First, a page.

Digital Equipment Corporation (DEC) made diagnostic programs for every PDP-11 component they ever made (of course also for other computers lines, as PDP-8 and VAX ... here we focus only PDP-11's).
Over several months I collected all diagnostic files I could find. Most are already on bitsavers.
In daily work you need to answer questions like "What diagnostics are there for device xxxx?", "Where can I find executables for diagnostic module yyyy?", "Did I read all available documentation for module zzzz?", and so on.
When I observed how much time I spend navigating through the existing documents, the time to build up this database seemed well invested.
The DEC diagnostics are well documented, but access is difficult: Many documents are old high-peed printer printouts, which have been micro filmed, and scanned again. So readability is poor. And the interesting "user guide" chapters are often burried between 100+ pages of some cross-references or assembler listings.
In many cases I spilt off big manuals into separated PDF pages and linked every manual page with the related diagnostic module.
Types of diagnostics
There are far far more different diagnostics than there are devices to test. These factors cause multiple diagnostic variants:
A diagnostic will not only test a specfic device, it also has to run on a specfic PDP-11 system just as a regular program.
So there are variants for different PDP-11 system, depending on CPU types, and memory size. Some devices can also be tested for different platforms: disk and tape drives can be connected to PDP-8's or VAXes, and then there are diagnostics for these platforms too.
Run time environment
Diagnostics come in different formats, depending on the environment they run in.
The same diagnostic may appear as
- paper tape binariy
- assembler source code to be included in program builders
- binary module to be loaded under the XXDP monitor
Level of test
- A diagnostic can be very generic (for example, just testing the standard PDP-11 instruction set on any machine, or checking any memory with standard patterns).
(These should run on simulators like SimH)
- Diagnostics can be very specific to the tested version of a piece of hardware, using all built-in self test features (for example, using the parity error registers of different versions of MS11 memory cards, or working with loop-back mode of communication devices). For example, there are individual diagnostics for RQDX1, RQDX2 and RQDX3 controllers.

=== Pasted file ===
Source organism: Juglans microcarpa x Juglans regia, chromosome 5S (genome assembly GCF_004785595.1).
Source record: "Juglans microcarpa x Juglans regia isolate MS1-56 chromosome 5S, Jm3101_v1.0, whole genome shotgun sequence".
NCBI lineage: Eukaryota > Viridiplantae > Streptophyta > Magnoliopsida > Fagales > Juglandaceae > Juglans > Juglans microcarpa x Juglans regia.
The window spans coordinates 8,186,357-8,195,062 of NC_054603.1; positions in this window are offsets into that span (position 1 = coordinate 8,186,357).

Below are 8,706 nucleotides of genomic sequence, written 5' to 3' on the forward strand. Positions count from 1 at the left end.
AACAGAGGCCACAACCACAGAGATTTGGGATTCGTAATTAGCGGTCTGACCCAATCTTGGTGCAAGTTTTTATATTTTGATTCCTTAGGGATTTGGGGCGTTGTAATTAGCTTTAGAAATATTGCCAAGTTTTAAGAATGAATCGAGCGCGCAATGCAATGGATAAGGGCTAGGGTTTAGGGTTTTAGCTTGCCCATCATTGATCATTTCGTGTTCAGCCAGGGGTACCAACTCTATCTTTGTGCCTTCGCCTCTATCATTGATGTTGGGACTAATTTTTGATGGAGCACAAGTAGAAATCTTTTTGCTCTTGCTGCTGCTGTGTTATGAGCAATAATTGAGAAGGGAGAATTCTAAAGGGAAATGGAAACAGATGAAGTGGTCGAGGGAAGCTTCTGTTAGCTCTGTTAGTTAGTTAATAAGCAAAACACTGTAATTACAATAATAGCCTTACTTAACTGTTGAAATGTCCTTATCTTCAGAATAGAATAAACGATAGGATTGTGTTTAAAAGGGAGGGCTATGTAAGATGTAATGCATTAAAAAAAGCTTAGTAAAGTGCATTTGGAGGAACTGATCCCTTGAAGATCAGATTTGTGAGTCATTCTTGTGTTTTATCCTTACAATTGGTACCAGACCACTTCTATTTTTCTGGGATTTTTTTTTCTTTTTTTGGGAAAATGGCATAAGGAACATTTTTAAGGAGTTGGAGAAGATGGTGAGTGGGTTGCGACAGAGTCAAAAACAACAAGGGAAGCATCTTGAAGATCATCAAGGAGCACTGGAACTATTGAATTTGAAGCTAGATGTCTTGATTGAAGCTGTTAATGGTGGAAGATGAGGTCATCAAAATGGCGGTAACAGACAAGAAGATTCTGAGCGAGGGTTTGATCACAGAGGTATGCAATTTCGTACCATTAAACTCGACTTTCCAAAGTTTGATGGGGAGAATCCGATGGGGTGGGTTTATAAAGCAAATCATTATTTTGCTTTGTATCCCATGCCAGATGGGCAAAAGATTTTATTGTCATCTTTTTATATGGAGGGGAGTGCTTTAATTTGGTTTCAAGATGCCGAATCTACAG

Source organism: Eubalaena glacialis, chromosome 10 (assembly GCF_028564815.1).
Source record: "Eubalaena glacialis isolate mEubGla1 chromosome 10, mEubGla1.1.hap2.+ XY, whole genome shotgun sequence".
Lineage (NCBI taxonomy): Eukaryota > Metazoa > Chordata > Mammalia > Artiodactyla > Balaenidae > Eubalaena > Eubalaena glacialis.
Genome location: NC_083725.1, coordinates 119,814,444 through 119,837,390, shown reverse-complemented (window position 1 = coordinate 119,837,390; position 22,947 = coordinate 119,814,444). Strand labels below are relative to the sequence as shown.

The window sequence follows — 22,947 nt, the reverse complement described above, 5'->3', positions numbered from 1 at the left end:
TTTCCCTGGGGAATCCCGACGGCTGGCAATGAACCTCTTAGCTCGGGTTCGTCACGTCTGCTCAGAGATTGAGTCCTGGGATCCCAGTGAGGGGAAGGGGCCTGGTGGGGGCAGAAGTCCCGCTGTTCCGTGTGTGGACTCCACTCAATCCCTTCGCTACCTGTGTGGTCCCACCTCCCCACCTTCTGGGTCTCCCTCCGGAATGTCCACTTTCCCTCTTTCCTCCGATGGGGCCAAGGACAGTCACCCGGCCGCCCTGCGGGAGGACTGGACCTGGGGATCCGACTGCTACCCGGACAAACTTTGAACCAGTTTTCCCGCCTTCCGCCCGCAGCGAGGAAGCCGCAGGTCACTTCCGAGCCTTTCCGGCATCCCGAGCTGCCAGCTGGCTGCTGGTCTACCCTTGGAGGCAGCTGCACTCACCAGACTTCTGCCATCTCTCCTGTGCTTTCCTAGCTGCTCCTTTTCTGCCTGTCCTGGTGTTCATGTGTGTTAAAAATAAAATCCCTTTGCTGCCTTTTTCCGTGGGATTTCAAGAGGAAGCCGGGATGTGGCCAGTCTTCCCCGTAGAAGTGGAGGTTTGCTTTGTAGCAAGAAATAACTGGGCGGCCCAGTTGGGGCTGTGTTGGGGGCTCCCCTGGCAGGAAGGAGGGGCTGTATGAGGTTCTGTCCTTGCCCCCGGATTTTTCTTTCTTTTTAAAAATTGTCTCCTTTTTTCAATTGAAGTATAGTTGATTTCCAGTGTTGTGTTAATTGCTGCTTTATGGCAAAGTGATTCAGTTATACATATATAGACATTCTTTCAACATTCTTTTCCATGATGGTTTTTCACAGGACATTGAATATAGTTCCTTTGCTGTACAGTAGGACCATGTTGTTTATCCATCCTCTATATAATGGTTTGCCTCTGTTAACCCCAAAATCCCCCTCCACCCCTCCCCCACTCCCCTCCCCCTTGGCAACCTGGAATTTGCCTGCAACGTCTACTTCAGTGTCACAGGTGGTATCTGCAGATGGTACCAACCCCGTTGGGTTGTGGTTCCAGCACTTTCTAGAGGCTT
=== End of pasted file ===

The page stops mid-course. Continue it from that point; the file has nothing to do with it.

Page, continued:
(Those diagnostics will never run on simulators)
- There are "acceptance tests" to check wether a system will run at the customer's site as intended (and so the customer finally has to pay) For example, a simple read/write test on a disk drive tests CPU, memory, UNIBUS, controller, cables, disk drives and disk medium all at once..
These (should run on simulators)
- There are "repair level" diagnostics, which helped DEC to find and fix failures. These may include special modes to reproduce oscilloscope patterns
(will not run on simualtors).
- There are "exercisers", which repeat the same tests again and again. These are not very in-depth but can detect spurious failures in standard usage patterns.
- There are "data reliability tests" for memory, disk and tape, to make sure data will be save over long times.
- ... and so on.,
DEC delivered diagnostic programs always in whole "media packages". A package is the set of diagnostices on a common medium needed for a specific machine,.
Packages were packed according to
- target system (CPU) they had to run on (PDP-11/20, 11/40, 11/60, 11/70, 11/23, and so on)
- and delivery medium (paper tape, floppy disk, RK, RM, RP, RL disks, magnetic tapes)
A media package includes many file types:
- diagnostic programs in binary form
- some tools to run the diagnostics. This includes papertape loaders (in the early days) and whole operating systems (XXDP in the later days).
- sometimes tools to build user-defined diagnostic tasks
- documenation files
A single diagnostic can be very simple (example: CKBKA0 tests only the MUL instruction of a 11/40), or very comprehensive (OKDDD0 tests the whole 11/53 CPU board with processor, RAM, serial lines units, clock and bus arbitration).
The "XXDP" distribution allows to generate media packages for differnet platforms.
PDP-11 diagnostics were produced and used over the whole PDP-11 life span, at least from 1969 to 1992. Over time, the format of the diagnostics changed. I know of these:
- Standalone paper tape strips. Then the diagnostics were called "MAINDEC".
- then they were assembler modules, which could be assembled into the "DEC X/11" monitor (not to be confused with the graphical UNIX interface X11. These also came on paper tape, but also on disks and tapes.
- finally there were loadable modules, which could be run under some "diagnostic monitors". These monitors were little operating system with increasing capabilites. I know of versions XXDP+, XXDP.2.2 and XXDP2.5.
They were distributed as "Diagnostic Packages" on bootable tapes ore disks.
The last XXDP2.5 is of 1985 and almost as powerful as a RT11 operating system.
- A diagnostic package was named after medium it was packed on, and which tested is also. For instance, there's a "RKDP" - the diagnostic package for RK disk drive system. "XXDP" then simply means "diagnostic package for all devices"